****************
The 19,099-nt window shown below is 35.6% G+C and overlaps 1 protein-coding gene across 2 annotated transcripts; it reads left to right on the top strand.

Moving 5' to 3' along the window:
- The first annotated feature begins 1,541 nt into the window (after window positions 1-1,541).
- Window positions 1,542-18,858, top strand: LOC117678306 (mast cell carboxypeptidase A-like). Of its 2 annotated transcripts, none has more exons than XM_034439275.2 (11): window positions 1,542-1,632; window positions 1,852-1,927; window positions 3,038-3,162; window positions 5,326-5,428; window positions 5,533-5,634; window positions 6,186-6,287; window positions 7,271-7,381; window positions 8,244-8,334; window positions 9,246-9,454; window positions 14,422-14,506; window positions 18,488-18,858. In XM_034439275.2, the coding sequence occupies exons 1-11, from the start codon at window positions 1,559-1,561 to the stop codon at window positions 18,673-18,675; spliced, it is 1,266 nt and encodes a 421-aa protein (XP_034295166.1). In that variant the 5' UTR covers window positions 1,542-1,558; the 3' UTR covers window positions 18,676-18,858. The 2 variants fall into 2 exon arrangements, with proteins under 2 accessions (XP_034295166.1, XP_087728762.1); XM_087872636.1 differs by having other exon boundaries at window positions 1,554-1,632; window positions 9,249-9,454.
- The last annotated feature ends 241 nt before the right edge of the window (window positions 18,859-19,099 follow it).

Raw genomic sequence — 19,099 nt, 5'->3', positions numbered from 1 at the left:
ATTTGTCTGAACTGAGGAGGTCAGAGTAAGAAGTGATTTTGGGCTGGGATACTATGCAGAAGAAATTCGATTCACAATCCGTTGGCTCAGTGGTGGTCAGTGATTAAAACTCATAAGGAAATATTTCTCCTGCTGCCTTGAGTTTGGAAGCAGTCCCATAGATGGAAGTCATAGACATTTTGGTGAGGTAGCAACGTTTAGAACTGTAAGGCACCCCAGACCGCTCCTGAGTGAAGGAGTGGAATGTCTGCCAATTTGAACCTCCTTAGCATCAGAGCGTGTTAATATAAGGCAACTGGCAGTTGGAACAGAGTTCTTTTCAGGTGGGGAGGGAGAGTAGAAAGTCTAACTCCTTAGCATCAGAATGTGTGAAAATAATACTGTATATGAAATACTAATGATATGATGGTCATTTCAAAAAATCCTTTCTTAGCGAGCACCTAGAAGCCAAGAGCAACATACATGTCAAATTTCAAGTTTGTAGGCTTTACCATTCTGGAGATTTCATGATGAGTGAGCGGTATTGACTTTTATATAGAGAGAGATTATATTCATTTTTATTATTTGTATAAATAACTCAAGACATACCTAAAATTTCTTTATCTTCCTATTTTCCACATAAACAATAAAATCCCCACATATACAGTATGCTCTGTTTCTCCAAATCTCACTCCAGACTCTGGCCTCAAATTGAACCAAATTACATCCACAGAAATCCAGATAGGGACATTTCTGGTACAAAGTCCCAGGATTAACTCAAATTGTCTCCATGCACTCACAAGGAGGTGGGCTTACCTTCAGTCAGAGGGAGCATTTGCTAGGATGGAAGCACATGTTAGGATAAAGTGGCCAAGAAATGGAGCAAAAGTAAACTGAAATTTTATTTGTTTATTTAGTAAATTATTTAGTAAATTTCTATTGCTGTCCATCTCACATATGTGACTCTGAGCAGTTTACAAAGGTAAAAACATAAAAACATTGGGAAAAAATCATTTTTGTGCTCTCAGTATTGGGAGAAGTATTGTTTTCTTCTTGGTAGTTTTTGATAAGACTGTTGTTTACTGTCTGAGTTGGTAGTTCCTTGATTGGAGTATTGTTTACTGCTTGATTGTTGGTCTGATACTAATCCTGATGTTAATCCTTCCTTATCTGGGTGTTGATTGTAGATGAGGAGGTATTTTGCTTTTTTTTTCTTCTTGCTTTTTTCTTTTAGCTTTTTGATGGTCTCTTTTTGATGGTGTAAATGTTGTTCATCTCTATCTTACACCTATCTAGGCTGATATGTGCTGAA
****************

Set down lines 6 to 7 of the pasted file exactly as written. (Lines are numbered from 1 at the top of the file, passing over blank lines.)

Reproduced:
Raw genomic sequence — 19,099 nt, 5'->3', positions numbered from 1 at the left:
ATTTGTCTGAACTGAGGAGGTCAGAGTAAGAAGTGATTTTGGGCTGGGATACTATGCAGAAGAAATTCGATTCACAATCCGTTGGCTCAGTGGTGGTCAGTGATTAAAACTCATAAGGAAATATTTCTCCTGCTGCCTTGAGTTTGGAAGCAGTCCCATAGATGGAAGTCATAGACATTTTGGTGAGGTAGCAACGTTTAGAACTGTAAGGCACCCCAGACCGCTCCTGAGTGAAGGAGTGGAATGTCTGCCAATTTGAACCTCCTTAGCATCAGAGCGTGTTAATATAAGGCAACTGGCAGTTGGAACAGAGTTCTTTTCAGGTGGGGAGGGAGAGTAGAAAGTCTAACTCCTTAGCATCAGAATGTGTGAAAATAATACTGTATATGAAATACTAATGATATGATGGTCATTTCAAAAAATCCTTTCTTAGCGAGCACCTAGAAGCCAAGAGCAACATACATGTCAAATTTCAAGTTTGTAGGCTTTACCATTCTGGAGATTTCATGATGAGTGAGCGGTATTGACTTTTATATAGAGAGAGATTATATTCATTTTTATTATTTGTATAAATAACTCAAGACATACCTAAAATTTCTTTATCTTCCTATTTTCCACATAAACAATAAAATCCCCACATATACAGTATGCTCTGTTTCTCCAAATCTCACTCCAGACTCTGGCCTCAAATTGAACCAAATTACATCCACAGAAATCCAGATAGGGACATTTCTGGTACAAAGTCCCAGGATTAACTCAAATTGTCTCCATGCACTCACAAGGAGGTGGGCTTACCTTCAGTCAGAGGGAGCATTTGCTAGGATGGAAGCACATGTTAGGATAAAGTGGCCAAGAAATGGAGCAAAAGTAAACTGAAATTTTATTTGTTTATTTAGTAAATTATTTAGTAAATTTCTATTGCTGTCCATCTCACATATGTGACTCTGAGCAGTTTACAAAGGTAAAAACATAAAAACATTGGGAAAAAATCATTTTTGTGCTCTCAGTATTGGGAGAAGTATTGTTTTCTTCTTGGTAGTTTTTGATAAGACTGTTGTTTACTGTCTGAGTTGGTAGTTCCTTGATTGGAGTATTGTTTACTGCTTGATTGTTGGTCTGATACTAATCCTGATGTTAATCCTTCCTTATCTGGGTGTTGATTGTAGATGAGGAGGTATTTTGCTTTTTTTTTCTTCTTGCTTTTTTCTTTTAGCTTTTTGATGGTCTCTTTTTGATGGTGTAAATGTTGTTCATCTCTATCTTACACCTATCTAGGCTGATATGTGCTGAA